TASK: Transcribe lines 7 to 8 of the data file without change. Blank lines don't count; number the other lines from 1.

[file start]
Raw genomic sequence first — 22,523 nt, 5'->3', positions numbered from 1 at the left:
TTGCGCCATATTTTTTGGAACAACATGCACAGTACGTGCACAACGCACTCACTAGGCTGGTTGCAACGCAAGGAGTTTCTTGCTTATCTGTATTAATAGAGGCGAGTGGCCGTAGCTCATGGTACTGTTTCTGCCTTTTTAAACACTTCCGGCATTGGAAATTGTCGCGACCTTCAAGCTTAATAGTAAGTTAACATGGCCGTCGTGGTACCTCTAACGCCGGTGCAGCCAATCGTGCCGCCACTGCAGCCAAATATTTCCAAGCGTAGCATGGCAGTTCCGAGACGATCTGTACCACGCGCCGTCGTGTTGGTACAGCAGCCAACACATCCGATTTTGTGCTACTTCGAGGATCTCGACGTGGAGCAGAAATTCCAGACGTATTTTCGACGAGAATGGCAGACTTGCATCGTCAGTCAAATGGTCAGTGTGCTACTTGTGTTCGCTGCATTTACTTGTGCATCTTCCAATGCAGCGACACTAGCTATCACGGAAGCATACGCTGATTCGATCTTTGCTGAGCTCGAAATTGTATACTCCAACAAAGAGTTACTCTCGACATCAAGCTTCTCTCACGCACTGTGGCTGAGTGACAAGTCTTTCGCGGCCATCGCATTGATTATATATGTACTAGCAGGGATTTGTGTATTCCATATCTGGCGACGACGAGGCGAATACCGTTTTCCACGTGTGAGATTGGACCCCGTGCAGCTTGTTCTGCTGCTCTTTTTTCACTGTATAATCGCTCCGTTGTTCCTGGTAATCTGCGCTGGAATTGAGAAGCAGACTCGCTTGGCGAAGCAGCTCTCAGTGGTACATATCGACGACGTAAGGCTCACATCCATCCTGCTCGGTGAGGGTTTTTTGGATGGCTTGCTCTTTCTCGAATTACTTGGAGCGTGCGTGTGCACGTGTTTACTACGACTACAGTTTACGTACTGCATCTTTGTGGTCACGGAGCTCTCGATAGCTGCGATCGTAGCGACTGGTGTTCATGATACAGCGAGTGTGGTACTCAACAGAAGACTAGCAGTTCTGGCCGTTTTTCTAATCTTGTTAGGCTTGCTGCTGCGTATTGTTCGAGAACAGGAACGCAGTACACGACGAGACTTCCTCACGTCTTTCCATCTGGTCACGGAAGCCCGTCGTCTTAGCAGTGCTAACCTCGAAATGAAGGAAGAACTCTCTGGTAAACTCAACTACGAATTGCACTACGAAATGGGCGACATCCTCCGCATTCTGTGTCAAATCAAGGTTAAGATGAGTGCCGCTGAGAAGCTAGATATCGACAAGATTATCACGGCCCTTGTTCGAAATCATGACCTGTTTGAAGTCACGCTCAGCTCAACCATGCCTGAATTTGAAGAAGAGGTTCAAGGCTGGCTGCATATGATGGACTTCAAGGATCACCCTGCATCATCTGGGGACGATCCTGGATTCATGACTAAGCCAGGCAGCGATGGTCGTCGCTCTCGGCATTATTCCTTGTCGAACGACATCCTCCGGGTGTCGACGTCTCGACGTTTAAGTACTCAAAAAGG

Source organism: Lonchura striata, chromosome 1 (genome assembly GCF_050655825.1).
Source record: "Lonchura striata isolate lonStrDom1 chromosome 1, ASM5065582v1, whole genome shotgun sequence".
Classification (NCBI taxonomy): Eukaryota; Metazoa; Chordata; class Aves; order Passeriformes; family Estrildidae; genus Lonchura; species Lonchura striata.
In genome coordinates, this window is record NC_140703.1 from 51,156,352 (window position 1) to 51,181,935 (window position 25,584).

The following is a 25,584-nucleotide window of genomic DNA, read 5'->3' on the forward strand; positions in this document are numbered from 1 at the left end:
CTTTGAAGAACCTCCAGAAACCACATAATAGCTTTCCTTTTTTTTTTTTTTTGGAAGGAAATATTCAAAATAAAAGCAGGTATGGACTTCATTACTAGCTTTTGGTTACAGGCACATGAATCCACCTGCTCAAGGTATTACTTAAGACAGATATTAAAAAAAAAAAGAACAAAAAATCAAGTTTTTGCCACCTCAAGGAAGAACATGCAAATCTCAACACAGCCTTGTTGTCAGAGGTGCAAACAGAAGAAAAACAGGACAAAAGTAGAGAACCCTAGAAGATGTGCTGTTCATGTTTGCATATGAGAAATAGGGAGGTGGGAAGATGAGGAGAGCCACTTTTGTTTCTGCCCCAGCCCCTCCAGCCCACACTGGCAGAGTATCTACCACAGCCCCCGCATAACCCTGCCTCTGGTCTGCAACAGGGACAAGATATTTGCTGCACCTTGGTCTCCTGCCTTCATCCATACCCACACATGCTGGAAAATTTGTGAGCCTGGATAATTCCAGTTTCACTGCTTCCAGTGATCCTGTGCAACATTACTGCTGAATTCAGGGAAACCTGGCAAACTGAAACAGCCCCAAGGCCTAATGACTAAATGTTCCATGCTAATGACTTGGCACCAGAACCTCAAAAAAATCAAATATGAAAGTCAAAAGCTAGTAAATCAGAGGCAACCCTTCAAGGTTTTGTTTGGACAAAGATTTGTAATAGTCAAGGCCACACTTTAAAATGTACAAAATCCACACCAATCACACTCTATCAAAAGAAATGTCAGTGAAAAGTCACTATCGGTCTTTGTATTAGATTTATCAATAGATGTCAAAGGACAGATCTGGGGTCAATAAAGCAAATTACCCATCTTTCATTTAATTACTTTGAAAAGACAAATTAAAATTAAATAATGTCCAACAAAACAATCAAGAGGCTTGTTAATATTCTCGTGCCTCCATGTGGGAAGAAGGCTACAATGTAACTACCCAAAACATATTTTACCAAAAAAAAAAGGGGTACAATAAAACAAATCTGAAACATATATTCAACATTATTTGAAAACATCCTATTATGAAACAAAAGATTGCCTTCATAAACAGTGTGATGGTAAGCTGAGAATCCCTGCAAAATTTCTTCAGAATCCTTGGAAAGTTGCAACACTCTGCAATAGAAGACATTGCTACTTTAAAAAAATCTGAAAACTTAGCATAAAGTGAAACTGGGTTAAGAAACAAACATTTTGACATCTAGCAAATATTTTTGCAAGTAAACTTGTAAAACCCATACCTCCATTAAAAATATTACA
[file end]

The following is a 25,584-nucleotide window of genomic DNA, read 5'->3' on the forward strand; positions in this document are numbered from 1 at the left end:
CTTTGAAGAACCTCCAGAAACCACATAATAGCTTTCCTTTTTTTTTTTTTTTGGAAGGAAATATTCAAAATAAAAGCAGGTATGGACTTCATTACTAGCTTTTGGTTACAGGCACATGAATCCACCTGCTCAAGGTATTACTTAAGACAGATATTAAAAAAAAAAAGAACAAAAAATCAAGTTTTTGCCACCTCAAGGAAGAACATGCAAATCTCAACACAGCCTTGTTGTCAGAGGTGCAAACAGAAGAAAAACAGGACAAAAGTAGAGAACCCTAGAAGATGTGCTGTTCATGTTTGCATATGAGAAATAGGGAGGTGGGAAGATGAGGAGAGCCACTTTTGTTTCTGCCCCAGCCCCTCCAGCCCACACTGGCAGAGTATCTACCACAGCCCCCGCATAACCCTGCCTCTGGTCTGCAACAGGGACAAGATATTTGCTGCACCTTGGTCTCCTGCCTTCATCCATACCCACACATGCTGGAAAATTTGTGAGCCTGGATAATTCCAGTTTCACTGCTTCCAGTGATCCTGTGCAACATTACTGCTGAATTCAGGGAAACCTGGCAAACTGAAACAGCCCCAAGGCCTAATGACTAAATGTTCCATGCTAATGACTTGGCACCAGAACCTCAAAAAAATCAAATATGAAAGTCAAAAGCTAGTAAATCAGAGGCAACCCTTCAAGGTTTTGTTTGGACAAAGATTTGTAATAGTCAAGGCCACACTTTAAAATGTACAAAATCCACACCAATCACACTCTATCAAAAGAAATGTCAGTGAAAAGTCACTATCGGTCTTTGTATTAGATTTATCAATAGATGTCAAAGGACAGATCTGGGGTCAATAAAGCAAATTACCCATCTTTCATTTAATTACTTTGAAAAGACAAATTAAAATTAAATAATGTCCAACAAAACAATCAAGAGGCTTGTTAATATTCTCGTGCCTCCATGTGGGAAGAAGGCTACAATGTAACTACCCAAAACATATTTTACCAAAAAAAAAAGGGGTACAATAAAACAAATCTGAAACATATATTCAACATTATTTGAAAACATCCTATTATGAAACAAAAGATTGCCTTCATAAACAGTGTGATGGTAAGCTGAGAATCCCTGCAAAATTTCTTCAGAATCCTTGGAAAGTTGCAACACTCTGCAATAGAAGACATTGCTACTTTAAAAAAATCTGAAAACTTAGCATAAAGTGAAACTGGGTTAAGAAACAAACATTTTGACATCTAGCAAATATTTTTGCAAGTAAACTTGTAAAACCCATACCTCCATTAAAAATATTACA